By Dr. Birgit Puschner, UC Davis School of Veterinary Medicine and
Maurice Pitesky, UC Davis School of Veterinary Medicine-Cooperative Extension
In addition to all the destruction and inhalation of smoke associated with the recent fires in Northern California, one of the unfortunate legacies remaining are chemical contamination of land, soil and water. The wildfire debris can include household hazardous waste (e.g. batteries and other electronic waste, paints, flammable liquids), building material (e.g. stucco, sheetrock, joint compound, asbestos siding and pipe insulation), pesticides, and fire suppression chemicals that may have been used. For example, ash debris from the California wildfires from 2007 was found to contain heavy metals that could cause long term health effects with exposure at high levels.
Backyard chickens typically live off the soil and hence are at risk for exposure to some of the chemicals in the debris. Since backyard chickens are food animals with respect to egg and meat production, there is a risk that some of these substances may be ingested by chickens and deposited inside eggs which are then laid by the chickens.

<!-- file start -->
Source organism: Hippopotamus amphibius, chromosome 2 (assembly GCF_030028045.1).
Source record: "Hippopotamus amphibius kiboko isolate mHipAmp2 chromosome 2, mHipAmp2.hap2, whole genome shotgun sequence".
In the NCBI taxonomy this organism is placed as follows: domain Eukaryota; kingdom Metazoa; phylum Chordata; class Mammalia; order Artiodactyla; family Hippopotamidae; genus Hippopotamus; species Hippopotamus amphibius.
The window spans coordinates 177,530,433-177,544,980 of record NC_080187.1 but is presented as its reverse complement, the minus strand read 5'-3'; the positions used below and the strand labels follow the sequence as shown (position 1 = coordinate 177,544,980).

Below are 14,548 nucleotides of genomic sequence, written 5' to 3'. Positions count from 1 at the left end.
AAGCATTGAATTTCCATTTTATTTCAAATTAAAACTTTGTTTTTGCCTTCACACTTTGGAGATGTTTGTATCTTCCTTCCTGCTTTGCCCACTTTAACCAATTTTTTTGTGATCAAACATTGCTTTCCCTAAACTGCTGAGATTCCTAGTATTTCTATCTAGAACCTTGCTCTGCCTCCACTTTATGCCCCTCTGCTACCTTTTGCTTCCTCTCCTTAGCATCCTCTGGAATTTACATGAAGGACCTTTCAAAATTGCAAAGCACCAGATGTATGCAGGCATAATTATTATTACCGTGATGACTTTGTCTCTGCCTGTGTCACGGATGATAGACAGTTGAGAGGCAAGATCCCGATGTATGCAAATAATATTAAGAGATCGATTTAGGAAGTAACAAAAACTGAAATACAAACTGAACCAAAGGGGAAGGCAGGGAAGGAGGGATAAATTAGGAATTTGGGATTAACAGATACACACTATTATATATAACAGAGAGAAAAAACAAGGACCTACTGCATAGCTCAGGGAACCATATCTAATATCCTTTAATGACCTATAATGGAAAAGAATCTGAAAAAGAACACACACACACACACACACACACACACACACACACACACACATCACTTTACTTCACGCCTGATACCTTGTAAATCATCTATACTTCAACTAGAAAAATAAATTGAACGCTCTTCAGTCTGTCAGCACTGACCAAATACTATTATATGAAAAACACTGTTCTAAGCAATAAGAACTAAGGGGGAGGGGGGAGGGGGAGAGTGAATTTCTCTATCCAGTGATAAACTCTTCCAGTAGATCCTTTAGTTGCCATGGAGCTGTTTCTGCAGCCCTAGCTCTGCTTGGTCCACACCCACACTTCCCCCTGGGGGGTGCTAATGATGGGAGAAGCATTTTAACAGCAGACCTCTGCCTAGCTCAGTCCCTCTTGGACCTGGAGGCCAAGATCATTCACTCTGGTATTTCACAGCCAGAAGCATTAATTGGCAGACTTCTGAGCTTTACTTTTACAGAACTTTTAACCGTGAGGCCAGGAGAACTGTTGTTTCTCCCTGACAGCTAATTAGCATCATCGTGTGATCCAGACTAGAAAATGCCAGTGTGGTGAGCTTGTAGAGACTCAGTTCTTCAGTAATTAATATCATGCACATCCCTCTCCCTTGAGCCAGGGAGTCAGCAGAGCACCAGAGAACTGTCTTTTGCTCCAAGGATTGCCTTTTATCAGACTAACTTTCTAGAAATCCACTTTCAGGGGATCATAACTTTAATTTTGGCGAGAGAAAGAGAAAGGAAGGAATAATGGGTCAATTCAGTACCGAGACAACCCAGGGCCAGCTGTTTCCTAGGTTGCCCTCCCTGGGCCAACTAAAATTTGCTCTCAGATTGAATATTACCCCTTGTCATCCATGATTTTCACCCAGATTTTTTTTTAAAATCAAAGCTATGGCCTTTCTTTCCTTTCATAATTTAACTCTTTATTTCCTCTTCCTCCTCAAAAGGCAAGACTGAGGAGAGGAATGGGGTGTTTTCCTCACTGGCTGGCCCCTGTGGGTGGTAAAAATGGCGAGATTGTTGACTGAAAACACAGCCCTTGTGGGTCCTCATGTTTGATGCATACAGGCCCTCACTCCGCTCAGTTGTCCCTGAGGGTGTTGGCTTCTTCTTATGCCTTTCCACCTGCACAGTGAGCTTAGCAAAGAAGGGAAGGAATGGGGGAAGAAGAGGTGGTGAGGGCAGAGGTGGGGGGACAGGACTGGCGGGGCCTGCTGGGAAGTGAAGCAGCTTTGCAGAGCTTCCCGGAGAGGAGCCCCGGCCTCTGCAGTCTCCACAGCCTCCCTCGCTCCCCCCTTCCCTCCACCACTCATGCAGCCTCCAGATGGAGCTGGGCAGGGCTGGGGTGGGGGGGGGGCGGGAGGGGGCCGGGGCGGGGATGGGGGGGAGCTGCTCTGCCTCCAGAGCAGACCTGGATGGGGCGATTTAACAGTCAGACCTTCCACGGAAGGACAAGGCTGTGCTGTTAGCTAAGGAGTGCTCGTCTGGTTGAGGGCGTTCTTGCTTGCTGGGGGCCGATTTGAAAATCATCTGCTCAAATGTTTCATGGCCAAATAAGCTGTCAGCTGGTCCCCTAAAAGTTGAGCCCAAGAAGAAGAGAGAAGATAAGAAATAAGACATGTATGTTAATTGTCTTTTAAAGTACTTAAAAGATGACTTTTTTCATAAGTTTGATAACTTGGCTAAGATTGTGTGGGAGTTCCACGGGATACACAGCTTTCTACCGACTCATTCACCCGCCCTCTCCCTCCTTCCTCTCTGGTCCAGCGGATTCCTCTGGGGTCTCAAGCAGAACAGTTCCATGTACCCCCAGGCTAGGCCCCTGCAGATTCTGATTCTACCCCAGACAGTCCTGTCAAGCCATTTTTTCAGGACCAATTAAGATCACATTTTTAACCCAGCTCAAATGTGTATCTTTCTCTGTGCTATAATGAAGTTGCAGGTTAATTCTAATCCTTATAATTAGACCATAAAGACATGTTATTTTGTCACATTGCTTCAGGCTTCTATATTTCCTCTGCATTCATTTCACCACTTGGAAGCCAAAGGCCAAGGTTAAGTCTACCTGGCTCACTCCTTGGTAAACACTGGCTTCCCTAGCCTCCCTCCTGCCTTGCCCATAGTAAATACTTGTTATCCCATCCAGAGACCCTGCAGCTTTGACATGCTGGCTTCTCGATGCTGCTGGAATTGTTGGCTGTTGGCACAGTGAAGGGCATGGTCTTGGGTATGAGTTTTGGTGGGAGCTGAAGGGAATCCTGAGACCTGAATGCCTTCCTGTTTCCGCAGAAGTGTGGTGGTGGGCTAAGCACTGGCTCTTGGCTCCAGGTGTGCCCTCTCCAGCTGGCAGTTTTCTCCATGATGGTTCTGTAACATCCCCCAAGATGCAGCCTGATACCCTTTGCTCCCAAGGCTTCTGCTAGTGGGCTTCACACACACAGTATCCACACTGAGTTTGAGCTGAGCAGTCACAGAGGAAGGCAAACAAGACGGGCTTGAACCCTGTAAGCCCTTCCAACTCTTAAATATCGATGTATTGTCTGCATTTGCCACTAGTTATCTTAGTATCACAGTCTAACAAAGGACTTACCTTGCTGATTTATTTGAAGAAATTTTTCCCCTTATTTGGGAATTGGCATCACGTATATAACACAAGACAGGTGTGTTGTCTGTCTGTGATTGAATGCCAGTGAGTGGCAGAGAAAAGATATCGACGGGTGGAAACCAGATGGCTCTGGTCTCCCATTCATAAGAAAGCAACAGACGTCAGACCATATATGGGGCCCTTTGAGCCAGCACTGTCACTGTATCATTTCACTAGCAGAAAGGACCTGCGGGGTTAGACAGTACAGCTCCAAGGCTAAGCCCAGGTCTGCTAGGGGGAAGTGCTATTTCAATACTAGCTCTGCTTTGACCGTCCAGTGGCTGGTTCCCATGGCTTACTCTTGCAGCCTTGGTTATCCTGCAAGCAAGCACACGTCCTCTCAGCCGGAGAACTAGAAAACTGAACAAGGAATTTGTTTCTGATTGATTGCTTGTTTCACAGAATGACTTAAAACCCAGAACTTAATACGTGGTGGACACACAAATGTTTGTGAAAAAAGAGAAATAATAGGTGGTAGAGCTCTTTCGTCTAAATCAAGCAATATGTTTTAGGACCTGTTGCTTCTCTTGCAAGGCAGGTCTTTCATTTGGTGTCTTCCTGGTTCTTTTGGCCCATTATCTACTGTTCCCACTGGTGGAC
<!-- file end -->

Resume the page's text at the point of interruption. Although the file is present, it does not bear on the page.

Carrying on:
Unfortunately, there is limited scientific data on this issue. To that point there are no controlled studies, to our knowledge, that have assessed whether many of these chemicals can be found in eggs following ingestion by chickens. In addition, withdrawal periods following exposure are also not understood.
What can you do?
The concern to human health is with respect to the consumption of eggs and poultry meat from chickens exposed to the above listed toxic debris as a result of the recent fires. Out of an abundance of caution: if you know or suspect that your birds were foraging in burnt areas, we recommend not eating eggs from those hens for the remainder of their life.
In addition, in order to better understand the chemical contamination of eggs from hens living in areas impacted by wildfires we encourage people in affected areas to submit eggs to UC Davis for testing. Testing costs will be free.
For submission, please mail up to 6 eggs overnight to the following address:
UC Davis School of Veterinary Medicine
Attn: Dr. Maurice Pitesky
1 Shields Drive
VM 3B Room 4007
Davis, CA 95616
Please include the following information:
- Contact information
- Address where birds are located
- Number of birds in your flock